H́nh ảnh trang

PAGE. The humour of it, quoth 'a! here's a fellow frights humour out of his wits.

FORD. I will seek out Falstaff.

PAGE. I never heard such a drawling, affecting rogue.

FORD. If I do find it, well.

PAGE. I will not believe such a Cataian, though

The humour of it,] The following epigram, taken from Humor's Ordinarie, where a Man may bee verie merrie and exceeding well used for his Sixpence, quarto, 1607, will best account for Nym's frequent repetition of the word humour. Epig. 27:

[ocr errors]

"Aske HUMORS what a feather he doth weare,
"It is his humour (by the Lord) he'll sweare;
"Or what he doth with such a horse-taile locke,
"Or why upon a whore he spendes his stocke,-
"He hath a humour doth determine so:
"Why in the stop-throte fashion he doth goe,
"With scarfe about his necke, hat without band,-
"It is his humour. Sweet sir, understand,
"What cause his purse is so extreame distrest
"That oftentimes is scarcely penny-blest;
"Only a humour. If you question, why
"His tongue is ne'er unfurnish'd with a lye,—
"It is his humour too he doth protest:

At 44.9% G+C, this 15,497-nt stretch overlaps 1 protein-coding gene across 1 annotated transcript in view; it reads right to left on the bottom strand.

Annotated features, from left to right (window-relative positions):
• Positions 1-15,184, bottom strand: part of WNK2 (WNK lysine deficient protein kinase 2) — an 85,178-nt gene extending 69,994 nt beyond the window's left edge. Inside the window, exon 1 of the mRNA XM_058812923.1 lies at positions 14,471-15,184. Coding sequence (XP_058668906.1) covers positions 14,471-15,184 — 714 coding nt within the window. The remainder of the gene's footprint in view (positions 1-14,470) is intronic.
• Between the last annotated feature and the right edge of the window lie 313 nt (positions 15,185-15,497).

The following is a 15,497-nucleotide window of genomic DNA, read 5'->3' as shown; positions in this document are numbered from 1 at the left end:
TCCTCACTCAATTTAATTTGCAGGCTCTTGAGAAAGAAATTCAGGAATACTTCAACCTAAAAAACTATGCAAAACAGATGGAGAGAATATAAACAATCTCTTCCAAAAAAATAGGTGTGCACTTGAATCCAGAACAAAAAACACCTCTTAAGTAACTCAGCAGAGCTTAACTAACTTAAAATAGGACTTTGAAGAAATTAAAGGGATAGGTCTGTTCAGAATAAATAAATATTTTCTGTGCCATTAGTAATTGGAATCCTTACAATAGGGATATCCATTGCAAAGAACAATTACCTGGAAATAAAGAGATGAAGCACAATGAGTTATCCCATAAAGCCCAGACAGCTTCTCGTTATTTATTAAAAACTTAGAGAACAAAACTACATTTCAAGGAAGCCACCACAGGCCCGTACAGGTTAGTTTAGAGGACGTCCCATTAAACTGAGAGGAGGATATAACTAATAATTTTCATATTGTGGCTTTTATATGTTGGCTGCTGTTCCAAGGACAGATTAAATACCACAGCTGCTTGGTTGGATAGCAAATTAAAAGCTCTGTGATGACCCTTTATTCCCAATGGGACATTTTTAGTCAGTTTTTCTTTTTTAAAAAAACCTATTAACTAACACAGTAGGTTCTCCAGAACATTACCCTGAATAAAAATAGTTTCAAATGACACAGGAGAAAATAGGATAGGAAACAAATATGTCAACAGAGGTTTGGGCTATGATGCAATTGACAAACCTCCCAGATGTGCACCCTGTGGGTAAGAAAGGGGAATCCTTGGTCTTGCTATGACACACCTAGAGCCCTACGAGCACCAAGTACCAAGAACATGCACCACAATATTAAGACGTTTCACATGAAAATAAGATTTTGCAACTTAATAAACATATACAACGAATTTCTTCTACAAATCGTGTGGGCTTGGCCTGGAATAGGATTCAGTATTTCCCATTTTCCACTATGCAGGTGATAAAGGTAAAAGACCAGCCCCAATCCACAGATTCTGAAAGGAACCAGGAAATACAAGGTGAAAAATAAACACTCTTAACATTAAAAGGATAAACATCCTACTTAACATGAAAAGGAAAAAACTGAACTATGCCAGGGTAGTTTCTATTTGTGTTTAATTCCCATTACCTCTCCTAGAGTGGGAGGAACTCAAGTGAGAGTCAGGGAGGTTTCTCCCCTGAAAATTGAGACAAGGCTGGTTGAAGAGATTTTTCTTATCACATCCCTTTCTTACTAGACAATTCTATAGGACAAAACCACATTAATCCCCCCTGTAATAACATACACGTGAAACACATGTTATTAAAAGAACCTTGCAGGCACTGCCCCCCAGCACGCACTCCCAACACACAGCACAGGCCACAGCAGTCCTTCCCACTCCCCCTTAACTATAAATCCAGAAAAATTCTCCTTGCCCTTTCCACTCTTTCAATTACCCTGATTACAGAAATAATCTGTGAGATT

"Or why with sergeants he is so opprest,
"That like to ghosts they haunt him ev'rie day;
"A rascal humour doth not love to pay.

"Object why bootes and spurres are still in season,
"His humour answers, humour is his reason.
"If you perceive his wits in wetting shrunke,
"It cometh of a humour to be drunke.

"When you behold his lookes pale, thin, and poore,
"The occasion is, his humour and a whoore:
"And every thing that he doth undertake,

"It is a veine, for senceless humour's sake.'


I will not believe such a Cataian,] All the mystery of the term Cataian, for a liar, is only this. China was anciently called Cataia or Cathay, by the first adventurers that travelled thither; such as M. Paulo, and our Mandeville, who told such incredible wonders of this new discovered empire, (in which they have not been outdone even by the Jesuits themselves, who

the priest o' the town commended him for a true